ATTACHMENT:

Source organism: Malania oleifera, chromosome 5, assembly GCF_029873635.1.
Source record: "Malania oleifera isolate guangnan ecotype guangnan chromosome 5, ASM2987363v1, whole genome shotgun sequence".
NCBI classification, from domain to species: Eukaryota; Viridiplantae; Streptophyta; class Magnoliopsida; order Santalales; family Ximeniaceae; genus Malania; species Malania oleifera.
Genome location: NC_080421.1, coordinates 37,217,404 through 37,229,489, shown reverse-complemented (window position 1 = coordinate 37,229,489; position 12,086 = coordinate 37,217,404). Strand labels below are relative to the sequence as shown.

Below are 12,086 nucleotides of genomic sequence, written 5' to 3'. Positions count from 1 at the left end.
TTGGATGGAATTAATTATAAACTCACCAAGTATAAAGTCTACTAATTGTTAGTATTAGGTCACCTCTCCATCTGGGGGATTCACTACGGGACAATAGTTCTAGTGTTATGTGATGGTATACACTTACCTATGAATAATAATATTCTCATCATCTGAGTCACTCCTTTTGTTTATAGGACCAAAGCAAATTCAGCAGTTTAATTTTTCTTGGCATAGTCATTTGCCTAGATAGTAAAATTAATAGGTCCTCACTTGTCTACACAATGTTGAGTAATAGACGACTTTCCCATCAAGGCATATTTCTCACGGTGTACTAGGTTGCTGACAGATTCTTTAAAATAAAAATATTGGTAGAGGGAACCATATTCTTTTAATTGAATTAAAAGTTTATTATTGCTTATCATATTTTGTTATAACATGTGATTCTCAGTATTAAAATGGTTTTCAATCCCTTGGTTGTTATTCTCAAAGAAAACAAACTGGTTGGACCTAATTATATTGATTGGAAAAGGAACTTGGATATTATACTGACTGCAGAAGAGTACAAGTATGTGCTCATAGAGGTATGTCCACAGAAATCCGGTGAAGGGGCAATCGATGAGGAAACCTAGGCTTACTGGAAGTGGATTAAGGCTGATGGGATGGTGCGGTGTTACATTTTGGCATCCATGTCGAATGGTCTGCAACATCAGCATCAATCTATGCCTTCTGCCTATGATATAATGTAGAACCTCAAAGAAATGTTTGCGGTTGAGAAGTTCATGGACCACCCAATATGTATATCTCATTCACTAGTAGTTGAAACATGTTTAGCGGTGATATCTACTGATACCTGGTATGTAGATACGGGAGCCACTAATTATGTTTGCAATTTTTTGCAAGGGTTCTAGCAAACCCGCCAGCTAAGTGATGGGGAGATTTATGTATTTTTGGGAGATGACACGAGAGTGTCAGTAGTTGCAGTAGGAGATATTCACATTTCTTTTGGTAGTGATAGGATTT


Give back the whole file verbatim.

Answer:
Source organism: Malania oleifera, chromosome 5, assembly GCF_029873635.1.
Source record: "Malania oleifera isolate guangnan ecotype guangnan chromosome 5, ASM2987363v1, whole genome shotgun sequence".
NCBI classification, from domain to species: Eukaryota; Viridiplantae; Streptophyta; class Magnoliopsida; order Santalales; family Ximeniaceae; genus Malania; species Malania oleifera.
Genome location: NC_080421.1, coordinates 37,217,404 through 37,229,489, shown reverse-complemented (window position 1 = coordinate 37,229,489; position 12,086 = coordinate 37,217,404). Strand labels below are relative to the sequence as shown.

Below are 12,086 nucleotides of genomic sequence, written 5' to 3'. Positions count from 1 at the left end.
TTGGATGGAATTAATTATAAACTCACCAAGTATAAAGTCTACTAATTGTTAGTATTAGGTCACCTCTCCATCTGGGGGATTCACTACGGGACAATAGTTCTAGTGTTATGTGATGGTATACACTTACCTATGAATAATAATATTCTCATCATCTGAGTCACTCCTTTTGTTTATAGGACCAAAGCAAATTCAGCAGTTTAATTTTTCTTGGCATAGTCATTTGCCTAGATAGTAAAATTAATAGGTCCTCACTTGTCTACACAATGTTGAGTAATAGACGACTTTCCCATCAAGGCATATTTCTCACGGTGTACTAGGTTGCTGACAGATTCTTTAAAATAAAAATATTGGTAGAGGGAACCATATTCTTTTAATTGAATTAAAAGTTTATTATTGCTTATCATATTTTGTTATAACATGTGATTCTCAGTATTAAAATGGTTTTCAATCCCTTGGTTGTTATTCTCAAAGAAAACAAACTGGTTGGACCTAATTATATTGATTGGAAAAGGAACTTGGATATTATACTGACTGCAGAAGAGTACAAGTATGTGCTCATAGAGGTATGTCCACAGAAATCCGGTGAAGGGGCAATCGATGAGGAAACCTAGGCTTACTGGAAGTGGATTAAGGCTGATGGGATGGTGCGGTGTTACATTTTGGCATCCATGTCGAATGGTCTGCAACATCAGCATCAATCTATGCCTTCTGCCTATGATATAATGTAGAACCTCAAAGAAATGTTTGCGGTTGAGAAGTTCATGGACCACCCAATATGTATATCTCATTCACTAGTAGTTGAAACATGTTTAGCGGTGATATCTACTGATACCTGGTATGTAGATACGGGAGCCACTAATTATGTTTGCAATTTTTTGCAAGGGTTCTAGCAAACCCGCCAGCTAAGTGATGGGGAGATTTATGTATTTTTGGGAGATGACACGAGAGTGTCAGTAGTTGCAGTAGGAGATATTCACATTTCTTTTGGTAGTGATAGGATTT